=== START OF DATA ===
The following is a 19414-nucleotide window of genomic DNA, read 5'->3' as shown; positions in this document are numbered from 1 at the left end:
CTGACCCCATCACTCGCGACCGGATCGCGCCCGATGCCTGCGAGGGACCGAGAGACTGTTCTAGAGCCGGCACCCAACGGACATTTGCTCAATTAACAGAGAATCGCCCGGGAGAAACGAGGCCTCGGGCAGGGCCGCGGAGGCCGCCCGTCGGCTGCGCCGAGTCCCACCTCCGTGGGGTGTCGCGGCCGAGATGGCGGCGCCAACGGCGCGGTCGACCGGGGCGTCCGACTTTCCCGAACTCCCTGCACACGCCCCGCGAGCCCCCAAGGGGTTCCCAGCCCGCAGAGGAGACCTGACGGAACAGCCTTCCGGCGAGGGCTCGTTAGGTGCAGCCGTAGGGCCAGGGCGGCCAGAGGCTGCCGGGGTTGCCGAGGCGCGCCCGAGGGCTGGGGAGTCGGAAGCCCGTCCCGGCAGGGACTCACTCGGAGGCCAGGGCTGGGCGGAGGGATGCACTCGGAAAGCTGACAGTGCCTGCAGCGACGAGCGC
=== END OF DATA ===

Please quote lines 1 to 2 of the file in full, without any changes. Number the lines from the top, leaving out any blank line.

The following is a 19414-nucleotide window of genomic DNA, read 5'->3' as shown; positions in this document are numbered from 1 at the left end:
CTGACCCCATCACTCGCGACCGGATCGCGCCCGATGCCTGCGAGGGACCGAGAGACTGTTCTAGAGCCGGCACCCAACGGACATTTGCTCAATTAACAGAGAATCGCCCGGGAGAAACGAGGCCTCGGGCAGGGCCGCGGAGGCCGCCCGTCGGCTGCGCCGAGTCCCACCTCCGTGGGGTGTCGCGGCCGAGATGGCGGCGCCAACGGCGCGGTCGACCGGGGCGTCCGACTTTCCCGAACTCCCTGCACACGCCCCGCGAGCCCCCAAGGGGTTCCCAGCCCGCAGAGGAGACCTGACGGAACAGCCTTCCGGCGAGGGCTCGTTAGGTGCAGCCGTAGGGCCAGGGCGGCCAGAGGCTGCCGGGGTTGCCGAGGCGCGCCCGAGGGCTGGGGAGTCGGAAGCCCGTCCCGGCAGGGACTCACTCGGAGGCCAGGGCTGGGCGGAGGGATGCACTCGGAAAGCTGACAGTGCCTGCAGCGACGAGCGC